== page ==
Advice on macro photography... on the cheap!

sgt08

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Opinions vary about the use of flash for macro, but I've found it gives much more reliable, soft light that you can adjust to best suit your subject rather than relying on ambient light, just like moving a flash umbrella/softbox to best illuminate a model for a portrait shoot. Also flash allows you to increase your shutter speed (up to the flash sync max on your camera) and use a smaller aperture while still freezing subject movement. But I suppose that will be difficult to combine with focus bracketing!
 

retiredfromlife

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Opinions vary about the use of flash for macro, but I've found it gives much more reliable, soft light that you can adjust to best suit your subject rather than relying on ambient light, just like moving a flash umbrella/softbox to best illuminate a model for a portrait shoot. Also flash allows you to increase your shutter speed (up to the flash sync max on your camera) and use a smaller aperture while still freezing subject movement. But I suppose that will be difficult to combine with focus bracketing!
Some Olympus flashes can be timed to use with bracketing / stacking, but I guess these are out of budget.
and for night use if photographing spiders etc flashes seem to be better than led lights
 

Macroramphosis

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It sure how good it is, but Panasonic makes a 30mm 2.8 macro lens. It’s $300 new in the US.
https://www.bhphotovideo.com/c/product/1124341-REG/panasonic_h_hs030_lumix_g_macro_30mm.html
The 29 B&H buyers of the lens seem to love it.
It is a very good lens, probably my favourite piece of glass (though to be fair I do not own a lot). It makes a great walkabout lens for my purposes since I CAN then do a little macro if I come across something interesting. You do have to get close sometimes to get the right macro shot, and yes, light can be a problem, but if you move slowly and don't cast shadows, it's surprising what you end up with. It's relatively cheap, well built and it's also tack sharp. Lots of images here on the showcase thread, and I have a collection here of mine that hopefully demonstrates the practicality of the little 30mm.

I hasten to add that none of the images on my Flickr page were taken with flash :D - even if some should have been.
 
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Darmok N Jalad

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It is a very good lens, probably my favourite piece of glass (though to be fair I do not own a lot). It makes a great walkabout lens for my purposes since I CAN then do a little macro if I come across something interesting. You do have to get close sometimes to get the right macro shot, and yes, light can be a problem, but if you move slowly and don't cast shadows, it's surprising what you end up with. It's relatively cheap, well built and it's also tack sharp. Lots of images here on the showcase thread, and I have a collection here of mine that hopefully demonstrates the practicality of the little 30mm.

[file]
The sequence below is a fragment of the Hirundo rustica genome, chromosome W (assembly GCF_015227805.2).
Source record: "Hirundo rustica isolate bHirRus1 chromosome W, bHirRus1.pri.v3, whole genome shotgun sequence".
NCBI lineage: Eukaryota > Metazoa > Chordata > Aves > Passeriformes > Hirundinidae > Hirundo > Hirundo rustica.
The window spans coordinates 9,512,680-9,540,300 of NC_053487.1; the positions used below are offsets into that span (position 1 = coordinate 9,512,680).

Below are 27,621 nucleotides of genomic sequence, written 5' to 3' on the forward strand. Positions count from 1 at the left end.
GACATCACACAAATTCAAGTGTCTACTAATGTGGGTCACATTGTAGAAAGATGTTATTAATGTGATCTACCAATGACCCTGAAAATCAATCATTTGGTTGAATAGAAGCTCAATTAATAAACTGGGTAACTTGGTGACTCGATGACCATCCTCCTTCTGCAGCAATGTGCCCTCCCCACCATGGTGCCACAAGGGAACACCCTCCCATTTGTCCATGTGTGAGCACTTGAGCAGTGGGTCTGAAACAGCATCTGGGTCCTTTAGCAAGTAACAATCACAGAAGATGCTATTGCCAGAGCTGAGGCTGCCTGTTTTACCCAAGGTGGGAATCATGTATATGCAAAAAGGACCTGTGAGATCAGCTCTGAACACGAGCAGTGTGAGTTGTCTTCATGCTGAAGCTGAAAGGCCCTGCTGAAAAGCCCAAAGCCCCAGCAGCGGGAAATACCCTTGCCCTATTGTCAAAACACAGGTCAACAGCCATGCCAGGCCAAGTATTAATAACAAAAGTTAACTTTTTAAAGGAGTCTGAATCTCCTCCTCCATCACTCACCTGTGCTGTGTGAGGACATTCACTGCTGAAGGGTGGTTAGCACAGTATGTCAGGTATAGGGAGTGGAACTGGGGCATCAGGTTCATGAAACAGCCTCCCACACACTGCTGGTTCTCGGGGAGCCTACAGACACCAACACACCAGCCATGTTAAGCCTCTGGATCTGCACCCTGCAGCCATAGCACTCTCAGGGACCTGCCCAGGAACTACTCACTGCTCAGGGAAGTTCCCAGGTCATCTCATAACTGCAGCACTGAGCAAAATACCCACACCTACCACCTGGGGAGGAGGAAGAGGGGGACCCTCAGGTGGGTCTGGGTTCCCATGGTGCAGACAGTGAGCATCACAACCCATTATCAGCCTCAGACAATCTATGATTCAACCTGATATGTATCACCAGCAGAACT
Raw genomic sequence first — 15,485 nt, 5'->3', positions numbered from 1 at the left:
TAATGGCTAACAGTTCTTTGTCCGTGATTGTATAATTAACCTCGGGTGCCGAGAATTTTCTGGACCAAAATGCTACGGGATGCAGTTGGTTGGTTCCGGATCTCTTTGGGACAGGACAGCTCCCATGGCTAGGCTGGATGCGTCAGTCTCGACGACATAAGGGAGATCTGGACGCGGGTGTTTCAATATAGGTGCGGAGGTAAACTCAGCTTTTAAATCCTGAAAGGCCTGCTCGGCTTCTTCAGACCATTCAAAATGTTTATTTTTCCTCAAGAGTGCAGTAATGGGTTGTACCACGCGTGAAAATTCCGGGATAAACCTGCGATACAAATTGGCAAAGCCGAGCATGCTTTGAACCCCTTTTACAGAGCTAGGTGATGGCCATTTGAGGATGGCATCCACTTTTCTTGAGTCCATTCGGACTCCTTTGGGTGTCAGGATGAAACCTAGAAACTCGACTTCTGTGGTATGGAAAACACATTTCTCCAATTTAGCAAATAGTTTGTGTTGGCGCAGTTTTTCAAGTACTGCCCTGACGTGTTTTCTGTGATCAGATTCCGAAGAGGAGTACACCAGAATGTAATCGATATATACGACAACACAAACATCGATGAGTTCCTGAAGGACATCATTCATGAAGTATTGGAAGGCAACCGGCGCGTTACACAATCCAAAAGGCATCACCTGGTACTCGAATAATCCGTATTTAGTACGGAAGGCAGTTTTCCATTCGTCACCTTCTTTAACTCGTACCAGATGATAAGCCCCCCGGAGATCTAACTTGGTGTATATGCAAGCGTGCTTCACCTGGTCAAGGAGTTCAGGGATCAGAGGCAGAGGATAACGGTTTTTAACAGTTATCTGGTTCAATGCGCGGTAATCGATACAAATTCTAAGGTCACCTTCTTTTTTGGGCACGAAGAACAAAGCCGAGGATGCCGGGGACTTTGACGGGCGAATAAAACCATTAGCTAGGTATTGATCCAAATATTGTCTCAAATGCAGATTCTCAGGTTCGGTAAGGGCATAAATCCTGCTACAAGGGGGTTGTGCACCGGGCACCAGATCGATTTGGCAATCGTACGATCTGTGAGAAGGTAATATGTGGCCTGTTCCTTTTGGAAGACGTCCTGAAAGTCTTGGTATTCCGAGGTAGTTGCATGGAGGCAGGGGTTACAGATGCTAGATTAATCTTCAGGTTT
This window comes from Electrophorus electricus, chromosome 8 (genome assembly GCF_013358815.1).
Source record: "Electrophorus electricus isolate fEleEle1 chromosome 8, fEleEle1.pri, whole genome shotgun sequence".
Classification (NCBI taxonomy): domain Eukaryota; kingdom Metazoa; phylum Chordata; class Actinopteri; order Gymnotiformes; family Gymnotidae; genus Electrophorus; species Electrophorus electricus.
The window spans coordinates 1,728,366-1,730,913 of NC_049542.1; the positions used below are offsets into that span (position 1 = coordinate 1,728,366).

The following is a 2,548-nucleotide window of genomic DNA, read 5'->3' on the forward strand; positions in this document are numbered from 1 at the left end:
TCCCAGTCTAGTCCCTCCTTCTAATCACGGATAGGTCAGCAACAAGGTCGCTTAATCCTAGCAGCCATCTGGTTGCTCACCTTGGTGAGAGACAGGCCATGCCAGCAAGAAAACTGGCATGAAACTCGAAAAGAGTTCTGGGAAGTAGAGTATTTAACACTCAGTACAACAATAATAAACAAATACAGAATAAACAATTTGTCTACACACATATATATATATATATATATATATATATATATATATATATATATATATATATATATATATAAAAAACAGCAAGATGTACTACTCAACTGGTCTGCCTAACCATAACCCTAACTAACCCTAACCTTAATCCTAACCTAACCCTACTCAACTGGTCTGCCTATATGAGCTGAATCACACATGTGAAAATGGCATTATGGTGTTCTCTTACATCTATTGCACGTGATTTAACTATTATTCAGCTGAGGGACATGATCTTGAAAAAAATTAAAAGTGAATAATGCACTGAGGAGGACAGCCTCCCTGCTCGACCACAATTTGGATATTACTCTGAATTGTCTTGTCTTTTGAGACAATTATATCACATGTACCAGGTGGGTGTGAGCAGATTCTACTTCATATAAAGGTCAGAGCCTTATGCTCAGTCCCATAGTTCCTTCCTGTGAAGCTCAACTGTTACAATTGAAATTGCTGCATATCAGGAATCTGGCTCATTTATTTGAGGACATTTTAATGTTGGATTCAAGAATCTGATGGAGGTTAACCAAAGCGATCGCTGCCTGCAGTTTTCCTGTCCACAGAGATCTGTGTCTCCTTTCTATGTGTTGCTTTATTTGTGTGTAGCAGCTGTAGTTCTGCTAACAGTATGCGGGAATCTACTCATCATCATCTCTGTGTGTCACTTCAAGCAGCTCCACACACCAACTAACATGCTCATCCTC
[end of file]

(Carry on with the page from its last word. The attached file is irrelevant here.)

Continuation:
I hasten to add that none of the images on my Flickr page were taken with flash :D - even if some should have been.
A very nice collection of samples.
 

Mike Wingate

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I was interested in macro photography after using a clip on lens on my iphone. So I got a clip on lens. Then I bought my GX80 with 2 kit lenses. I did notget great results with a close up filter lens. So bought some auto tubes. Then the DCR 250. Then the Olympus 60mm. I do tend to use the tubes, lens and Raynox together on the macro focus slide.
2792821C-59B8-41B7-B4A7-BD0EF2F44DFE.jpeg
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CD77

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I've had a bit of a play... my first macro shots! Flowers are not my normal thing, but I figured they don't move too much and are unwittingly willing volunteers... good to practice on!

P3070027-Edit-1.jpg
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P3070040-Edit-1.jpg
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And my first focus bracketed macro effort
P3070030-Edit-1.jpg
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ac12

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Geez, I can't remember what I posted where any more :(

IF you do not need autofocus, which I do not do with a macro lens anyway, a somewhat cheap option is to use an old manual macro lens.
I use a Nikon 55mm macro + dumb Nikon to m4/3 adapter on my Olympus.
The Nikon macro lens was less than $50, and the adapter about $12.
Not as cheap as closeup lenses/filters, but to me more flexible.

I also recommend you get a X-Y rail.
It sits between the tripod and camera.
It functions as a focusing rail moving the camera forward/backwards.
It also does a left/right movement, so you don't have to pick up the tripod, to move it just an inch.
This is an example of one:
 
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